Drone users in the UK must now pass an online theory test and register as an operator for £9 a year, or face a £1,000 fine.
Children or adults wanting to fly a drone or unmanned aircraft such as a model plane weighing at least 250g will have to take the test to show they can do so “safely and legally”.
Those who fail the test or do not register by 30 November will face a fine of up to £1,000 under new regulations from the Civil Aviation Authority (CAA).
Dr Rob Hunter, head of flight safety at airline pilots’ union Balpa, said encouraging responsible drone use is “desperately needed to ensure a collision between an aircraft and a drone is avoided”.
He said: “We have been calling for drone registration for some time now as we believe that in the same way that other vehicles – be it those in the air or on the ground – are registered, so should drones.”
Registrants will be given a unique ID which must be displayed on their devices in a process costing £9 which must be renewed each year.
The theory test will have 20 multiple choice questions, with applicants needing 16 correct answers to pass. It can be taken as many times as required.
Drone sightings at Gatwick in December last year caused around 1,000 flights to be cancelled or diverted over 36 hours, affecting more than 140,000 passengers in the run-up to Christmas.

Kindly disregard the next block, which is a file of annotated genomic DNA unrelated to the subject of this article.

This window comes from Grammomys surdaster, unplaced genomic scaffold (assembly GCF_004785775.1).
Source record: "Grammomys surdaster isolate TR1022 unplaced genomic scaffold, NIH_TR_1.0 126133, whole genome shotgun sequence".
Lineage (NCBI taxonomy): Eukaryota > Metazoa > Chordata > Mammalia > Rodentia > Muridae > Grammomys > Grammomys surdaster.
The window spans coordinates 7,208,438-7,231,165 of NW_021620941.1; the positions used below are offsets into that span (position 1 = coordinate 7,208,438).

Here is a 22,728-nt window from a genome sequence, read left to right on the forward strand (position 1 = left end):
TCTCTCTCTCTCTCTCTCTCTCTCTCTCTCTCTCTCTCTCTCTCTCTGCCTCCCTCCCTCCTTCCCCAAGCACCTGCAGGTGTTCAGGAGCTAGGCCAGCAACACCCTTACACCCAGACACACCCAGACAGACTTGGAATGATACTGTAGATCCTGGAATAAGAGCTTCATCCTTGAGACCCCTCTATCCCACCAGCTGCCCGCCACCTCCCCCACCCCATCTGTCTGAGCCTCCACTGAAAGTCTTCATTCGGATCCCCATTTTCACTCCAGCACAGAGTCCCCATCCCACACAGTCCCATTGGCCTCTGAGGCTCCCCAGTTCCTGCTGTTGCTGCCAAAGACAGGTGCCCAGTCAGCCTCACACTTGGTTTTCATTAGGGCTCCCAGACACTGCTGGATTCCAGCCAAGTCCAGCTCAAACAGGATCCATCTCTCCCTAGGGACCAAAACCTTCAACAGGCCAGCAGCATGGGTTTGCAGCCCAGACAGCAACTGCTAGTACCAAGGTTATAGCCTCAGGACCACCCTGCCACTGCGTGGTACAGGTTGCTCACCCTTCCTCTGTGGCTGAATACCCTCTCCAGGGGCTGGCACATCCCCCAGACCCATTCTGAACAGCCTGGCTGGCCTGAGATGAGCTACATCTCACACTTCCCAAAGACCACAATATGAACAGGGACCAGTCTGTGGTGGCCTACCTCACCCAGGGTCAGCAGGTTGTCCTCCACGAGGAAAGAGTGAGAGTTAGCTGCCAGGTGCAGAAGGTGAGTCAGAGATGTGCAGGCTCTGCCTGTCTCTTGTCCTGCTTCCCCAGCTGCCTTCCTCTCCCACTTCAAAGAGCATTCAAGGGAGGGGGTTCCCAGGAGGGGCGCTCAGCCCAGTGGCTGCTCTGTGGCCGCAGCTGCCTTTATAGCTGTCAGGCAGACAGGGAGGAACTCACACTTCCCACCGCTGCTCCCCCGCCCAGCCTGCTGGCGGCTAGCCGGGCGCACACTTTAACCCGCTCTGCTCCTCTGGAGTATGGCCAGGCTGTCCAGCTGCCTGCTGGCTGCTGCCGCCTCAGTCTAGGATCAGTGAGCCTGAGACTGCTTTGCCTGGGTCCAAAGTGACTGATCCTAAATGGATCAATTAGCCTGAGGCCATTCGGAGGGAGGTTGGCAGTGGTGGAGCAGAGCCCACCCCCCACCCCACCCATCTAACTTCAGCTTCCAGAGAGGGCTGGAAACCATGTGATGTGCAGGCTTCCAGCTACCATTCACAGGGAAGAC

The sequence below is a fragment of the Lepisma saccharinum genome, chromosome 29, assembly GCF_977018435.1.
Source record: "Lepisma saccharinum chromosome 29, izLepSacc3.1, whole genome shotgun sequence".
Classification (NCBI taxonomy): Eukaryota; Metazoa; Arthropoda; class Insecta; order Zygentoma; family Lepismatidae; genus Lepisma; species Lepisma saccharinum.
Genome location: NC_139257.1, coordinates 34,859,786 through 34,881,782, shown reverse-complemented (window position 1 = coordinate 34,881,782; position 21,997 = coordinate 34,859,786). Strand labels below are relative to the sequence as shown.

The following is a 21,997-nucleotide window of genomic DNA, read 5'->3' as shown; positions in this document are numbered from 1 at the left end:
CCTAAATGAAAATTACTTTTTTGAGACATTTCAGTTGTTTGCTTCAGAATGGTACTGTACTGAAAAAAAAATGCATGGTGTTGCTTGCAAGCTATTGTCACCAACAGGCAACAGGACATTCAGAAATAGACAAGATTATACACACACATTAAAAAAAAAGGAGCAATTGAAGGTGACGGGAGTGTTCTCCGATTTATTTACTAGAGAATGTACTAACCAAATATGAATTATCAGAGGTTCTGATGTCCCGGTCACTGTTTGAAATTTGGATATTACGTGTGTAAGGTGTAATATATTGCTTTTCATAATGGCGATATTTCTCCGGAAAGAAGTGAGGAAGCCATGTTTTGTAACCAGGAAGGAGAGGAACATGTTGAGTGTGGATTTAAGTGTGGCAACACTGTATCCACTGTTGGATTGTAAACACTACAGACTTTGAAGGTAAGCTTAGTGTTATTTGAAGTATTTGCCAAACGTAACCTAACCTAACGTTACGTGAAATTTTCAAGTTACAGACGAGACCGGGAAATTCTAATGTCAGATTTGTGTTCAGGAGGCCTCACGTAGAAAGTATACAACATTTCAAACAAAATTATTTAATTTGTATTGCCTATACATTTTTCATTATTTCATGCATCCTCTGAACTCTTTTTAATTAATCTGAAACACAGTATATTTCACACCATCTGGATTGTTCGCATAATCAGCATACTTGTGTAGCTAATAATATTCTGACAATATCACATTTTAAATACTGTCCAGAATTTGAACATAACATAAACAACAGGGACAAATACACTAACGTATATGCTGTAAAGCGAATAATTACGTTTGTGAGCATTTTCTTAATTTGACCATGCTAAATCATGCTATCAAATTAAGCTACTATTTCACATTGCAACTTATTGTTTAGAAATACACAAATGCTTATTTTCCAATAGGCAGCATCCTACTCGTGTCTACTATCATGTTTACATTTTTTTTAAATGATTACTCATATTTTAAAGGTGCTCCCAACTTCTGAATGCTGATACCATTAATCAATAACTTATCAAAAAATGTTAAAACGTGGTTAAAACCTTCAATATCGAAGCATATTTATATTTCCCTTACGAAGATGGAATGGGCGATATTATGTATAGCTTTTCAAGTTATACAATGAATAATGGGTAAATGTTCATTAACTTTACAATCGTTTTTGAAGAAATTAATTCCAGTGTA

A number of other airports have been forced to suspend flights for several hours due to drone activity this year, including Heathrow.
UK Airprox Board figures show there were 125 near-misses between drones and aircraft reported in 2018, up by more than a third from 93 the previous year.
In March, the drone no-fly zone around airports was extended from 1km (0.6 miles) to 5km (3.1 miles).
The platform will also be used to help return lost drones to their owners.
Anyone losing a drone is advised to post their details on the Drones Reunited platform, while anyone who finds one is encouraged to check if it has a registration number and enter the details online.
Jonathan Nicholson, CAA assistant director of communications, said: “The service is about giving something back to the community, helping responsible drone owners and operators to be reunited with lost drones and continue flying.
“Our aim is for the Drones Reunited platform to become an essential service for the drone community – the first port of call for anyone who has lost or found a drone.”
PA contributed to this report
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